• 3. Challamel, Noel
    et al.
    Girhammar, Ulf Arne
    Umeå University, Faculty of Science and Technology, Department of Applied Physics and Electronics.
    Boundary-Layer Effect in Composite Beams with Interlayer Slip2011In: Journal of Aerospace Engineering, ISSN 0893-1321, E-ISSN 1943-5525, Vol. 24, no 2, p. 199-209Article in journal (Refereed)
    Abstract [en]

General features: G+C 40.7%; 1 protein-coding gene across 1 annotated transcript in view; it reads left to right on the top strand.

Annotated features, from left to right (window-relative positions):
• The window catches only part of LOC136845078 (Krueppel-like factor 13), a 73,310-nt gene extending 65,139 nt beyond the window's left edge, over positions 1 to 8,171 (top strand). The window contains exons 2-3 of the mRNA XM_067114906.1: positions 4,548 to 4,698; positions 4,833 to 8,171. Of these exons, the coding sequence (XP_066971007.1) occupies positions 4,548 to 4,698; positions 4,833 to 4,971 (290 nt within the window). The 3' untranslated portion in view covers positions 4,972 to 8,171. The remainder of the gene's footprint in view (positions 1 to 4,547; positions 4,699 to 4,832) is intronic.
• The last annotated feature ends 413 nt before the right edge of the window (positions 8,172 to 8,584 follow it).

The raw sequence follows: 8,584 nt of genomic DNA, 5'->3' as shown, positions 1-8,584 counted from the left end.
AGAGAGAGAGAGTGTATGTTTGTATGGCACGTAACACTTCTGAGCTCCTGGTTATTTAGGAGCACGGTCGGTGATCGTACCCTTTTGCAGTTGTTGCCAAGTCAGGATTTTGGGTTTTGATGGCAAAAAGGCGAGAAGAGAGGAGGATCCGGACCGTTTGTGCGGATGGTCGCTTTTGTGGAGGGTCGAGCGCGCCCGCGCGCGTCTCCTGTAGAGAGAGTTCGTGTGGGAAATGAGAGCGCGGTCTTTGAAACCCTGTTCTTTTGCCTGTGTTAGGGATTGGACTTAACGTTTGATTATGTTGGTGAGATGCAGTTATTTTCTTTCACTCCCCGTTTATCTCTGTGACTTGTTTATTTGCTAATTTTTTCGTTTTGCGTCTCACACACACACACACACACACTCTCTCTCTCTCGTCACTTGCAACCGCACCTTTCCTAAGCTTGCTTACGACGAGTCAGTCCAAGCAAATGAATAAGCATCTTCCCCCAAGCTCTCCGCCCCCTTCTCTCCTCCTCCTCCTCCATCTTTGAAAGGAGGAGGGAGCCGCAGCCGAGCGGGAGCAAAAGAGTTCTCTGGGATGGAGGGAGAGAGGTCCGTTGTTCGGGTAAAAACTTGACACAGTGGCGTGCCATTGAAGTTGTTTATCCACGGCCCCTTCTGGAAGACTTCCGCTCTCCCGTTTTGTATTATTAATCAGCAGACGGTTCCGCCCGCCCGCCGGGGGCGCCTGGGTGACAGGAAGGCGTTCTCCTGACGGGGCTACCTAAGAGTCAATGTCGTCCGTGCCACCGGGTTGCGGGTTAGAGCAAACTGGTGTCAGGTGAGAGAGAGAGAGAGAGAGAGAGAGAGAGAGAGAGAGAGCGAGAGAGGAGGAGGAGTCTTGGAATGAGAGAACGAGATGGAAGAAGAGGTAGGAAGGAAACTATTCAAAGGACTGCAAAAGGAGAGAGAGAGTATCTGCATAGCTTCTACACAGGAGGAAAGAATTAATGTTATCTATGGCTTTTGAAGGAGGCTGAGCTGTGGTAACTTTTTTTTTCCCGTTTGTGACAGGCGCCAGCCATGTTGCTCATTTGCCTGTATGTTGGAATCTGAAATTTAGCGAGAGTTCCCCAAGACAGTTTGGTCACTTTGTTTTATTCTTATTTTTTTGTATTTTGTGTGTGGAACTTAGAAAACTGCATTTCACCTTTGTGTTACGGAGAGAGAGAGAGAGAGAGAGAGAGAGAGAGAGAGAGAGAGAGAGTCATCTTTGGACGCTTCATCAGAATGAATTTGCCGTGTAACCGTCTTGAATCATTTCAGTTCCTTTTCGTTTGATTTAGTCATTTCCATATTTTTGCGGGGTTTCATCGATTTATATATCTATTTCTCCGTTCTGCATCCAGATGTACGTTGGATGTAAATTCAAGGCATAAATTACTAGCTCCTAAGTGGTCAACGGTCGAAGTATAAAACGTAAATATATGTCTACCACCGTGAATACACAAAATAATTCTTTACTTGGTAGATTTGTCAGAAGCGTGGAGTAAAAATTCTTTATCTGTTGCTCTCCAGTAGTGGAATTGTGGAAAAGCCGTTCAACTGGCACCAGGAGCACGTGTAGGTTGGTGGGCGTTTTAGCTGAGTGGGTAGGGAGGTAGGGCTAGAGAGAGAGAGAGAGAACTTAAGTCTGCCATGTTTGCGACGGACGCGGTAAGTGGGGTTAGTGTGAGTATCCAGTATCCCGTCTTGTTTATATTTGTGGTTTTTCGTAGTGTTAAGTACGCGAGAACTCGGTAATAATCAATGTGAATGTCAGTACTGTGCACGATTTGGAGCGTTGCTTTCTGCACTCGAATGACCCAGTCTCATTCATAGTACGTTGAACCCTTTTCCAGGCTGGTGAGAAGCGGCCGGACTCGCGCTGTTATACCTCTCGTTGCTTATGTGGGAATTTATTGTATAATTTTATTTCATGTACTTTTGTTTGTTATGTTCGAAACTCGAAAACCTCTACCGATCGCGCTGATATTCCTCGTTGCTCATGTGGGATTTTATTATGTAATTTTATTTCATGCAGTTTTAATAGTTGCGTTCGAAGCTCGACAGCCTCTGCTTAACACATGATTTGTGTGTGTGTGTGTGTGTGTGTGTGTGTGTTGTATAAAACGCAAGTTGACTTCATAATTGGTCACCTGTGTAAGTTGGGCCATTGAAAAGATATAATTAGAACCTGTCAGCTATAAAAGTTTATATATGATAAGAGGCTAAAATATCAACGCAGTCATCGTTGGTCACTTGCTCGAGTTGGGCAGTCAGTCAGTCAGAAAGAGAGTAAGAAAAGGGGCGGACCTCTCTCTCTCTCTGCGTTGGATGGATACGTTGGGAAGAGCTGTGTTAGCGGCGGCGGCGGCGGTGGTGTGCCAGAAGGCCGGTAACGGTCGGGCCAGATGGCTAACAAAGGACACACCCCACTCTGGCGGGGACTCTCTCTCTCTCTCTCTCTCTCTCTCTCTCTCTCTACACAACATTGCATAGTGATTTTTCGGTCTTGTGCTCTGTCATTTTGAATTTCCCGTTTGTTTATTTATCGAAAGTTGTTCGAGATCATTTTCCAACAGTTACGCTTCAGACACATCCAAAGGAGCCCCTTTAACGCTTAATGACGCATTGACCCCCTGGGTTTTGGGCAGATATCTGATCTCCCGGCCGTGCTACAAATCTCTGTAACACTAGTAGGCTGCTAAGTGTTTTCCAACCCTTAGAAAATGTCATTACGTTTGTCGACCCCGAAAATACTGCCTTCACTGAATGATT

An apparent analytical peculiarity or paradox in the bending behavior of elastic-composite beams with interlayer slip, sandwich beams, or other similar problems subjected to boundary moments exists. For a fully composite beam subjected to such end moments, the partial composite model will render a nonvanishing uniform value for the normal force in the individual subelement. This is from a formal mathematical point of view in apparent contradiction with the boundary conditions, in which the normal force in the individual subelement usually is assumed to vanish at the extremity of the beam. This mathematical paradox can be explained with the concept of boundary layer. The bending of the partially composite beam expressed in dimensionless form depends only on one structural parameter related to the stiffness of the connection between the two subelements. An asymptotic method is used to characterize the normal force and the bending moment in the individual subelement to this dimensionless connection parameter. The outer expansion that is valid away from the boundary and the inner expansion valid within the layer adjacent to the boundary (beam extremity) are analytically given. The inner and outer expansions are matched by using Prandtl's matching condition over a region located at the edge of the boundary layer. The thickness of the boundary layer is the inverse of the dimensionless connection parameter. Finite-element results confirm the analytical results and the sensitivity of the bending solution to the mesh density, especially in the edge zone with stress gradient. Finally, composite beams with interlayer slip can be treated in the same manner as nonlocal elastic beams. The fundamental differential equation appearing in the constitutive law associated with the partial-composite action in a nonlocal elasticity framework is discussed. Such an integral formulation of the constitutive equation encompassing the behavior of the whole of the beam allows the investigation of the mechanical problem with the boundary-element method.